Bell Custom-Fit Star Carbon | WIRED 22.03
Philip Seymour Hoffman, Us, and the Scourge of Addiction
File under: Things I Wish I’d Written
A DP is nothing more than a late seventies Trans-Am car with more bodywork. They’re an antique, tube-frame car and the mentality of the people we have to deal with is equally antique. They don’t want change, they don’t want technology. They’re not interested in selling technology and I think it’s going to kill them in the long run. They’re just hurtling toward the cliff and they don’t seem to realize it.
So there I was, zipping down the highway at 75 mph one morning when I lost power. Just like that, I was coasting. On a motorcycle. An electric motorcycle. In traffic. This is not good.
My six months with the Zero is officially up. Two more stories are in the pipeline, but today is officially my last day on the bike. And I can’t say I’ll miss it too much.
For all the coverage and detritus surrounding wearables at CES, the one thing we didn’t see is the one thing we’ve been seeing in every near-future sci-fi flick for a decade: a small, discrete headset.
In Kyle VanHemert’s piece on Her and its vision of a connected world, the thesis revolves around technology fading away into ubiquity.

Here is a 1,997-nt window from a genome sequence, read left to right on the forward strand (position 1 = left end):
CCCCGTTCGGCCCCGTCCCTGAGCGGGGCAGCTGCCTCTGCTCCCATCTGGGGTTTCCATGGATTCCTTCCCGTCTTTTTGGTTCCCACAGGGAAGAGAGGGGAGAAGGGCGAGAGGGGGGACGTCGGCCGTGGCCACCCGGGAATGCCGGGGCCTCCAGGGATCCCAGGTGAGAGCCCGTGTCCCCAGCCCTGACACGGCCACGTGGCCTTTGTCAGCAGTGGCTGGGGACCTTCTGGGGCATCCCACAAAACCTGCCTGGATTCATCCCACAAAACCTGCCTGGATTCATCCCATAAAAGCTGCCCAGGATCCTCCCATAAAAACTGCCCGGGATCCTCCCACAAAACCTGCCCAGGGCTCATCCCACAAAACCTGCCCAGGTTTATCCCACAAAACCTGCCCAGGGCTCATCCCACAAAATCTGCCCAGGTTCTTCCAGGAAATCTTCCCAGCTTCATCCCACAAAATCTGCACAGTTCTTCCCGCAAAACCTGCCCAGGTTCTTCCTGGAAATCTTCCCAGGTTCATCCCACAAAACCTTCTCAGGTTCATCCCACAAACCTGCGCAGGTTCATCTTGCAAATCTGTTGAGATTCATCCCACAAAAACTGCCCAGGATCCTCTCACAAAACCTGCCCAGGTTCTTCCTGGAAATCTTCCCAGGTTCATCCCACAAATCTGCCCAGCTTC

You could say that Her is, in fact, a counterpoint to that prevailing vision of the future–the anti-Minority Report. Imagining its world wasn’t about heaping new technology on society as we know it today. It was looking at those places where technology could fade into the background, integrate more seamlessly.
And one key to that seamless integration is voice control.
Indeed, if you’re trying to imagine a future where we’ve managed to liberate ourselves from screens, systems based around talking are hard to avoid. As Barrett puts it, the computers we see in Her “don’t ask us to sit down and pay attention” like the ones we have today. He compares it to the fundamental way music beats out movies in so many situations. Music is something you can listen to anywhere. It’s complementary. It lets you operate in 360 degrees. Movies require you to be locked into one place, looking in one direction. As we see in the film, no matter what Theo’s up to in real life, all it takes to bring his OS into the fold is to pop in his ear plug.
So where’s my damn ear plug?
I’m one of the few hapless saps that still uses a Bluetooth earpiece. Albeit not in public and rarely for calls. But I’m constantly pining for some way to control Google Voice Search on my phone, skip a song while riding my bike, and get a steady — but subtle — stream of information into my head.
We’ve been promised an ultra-compact, wireless earbud that’s constantly connected for years. There’s no doubt that power and microphone management are big hurdles to overcome, but with everything getting faster, smaller, better, and less power hungry, why isn’t it here yet? And with such a massive focus on wearables, why wasn’t it at CES? Maybe the inherent douchiness of Bluetooth headsets has stifled development, but voice is the future of control, and without the right hardware, we’ll never get there.
From my friends @stanfordrevs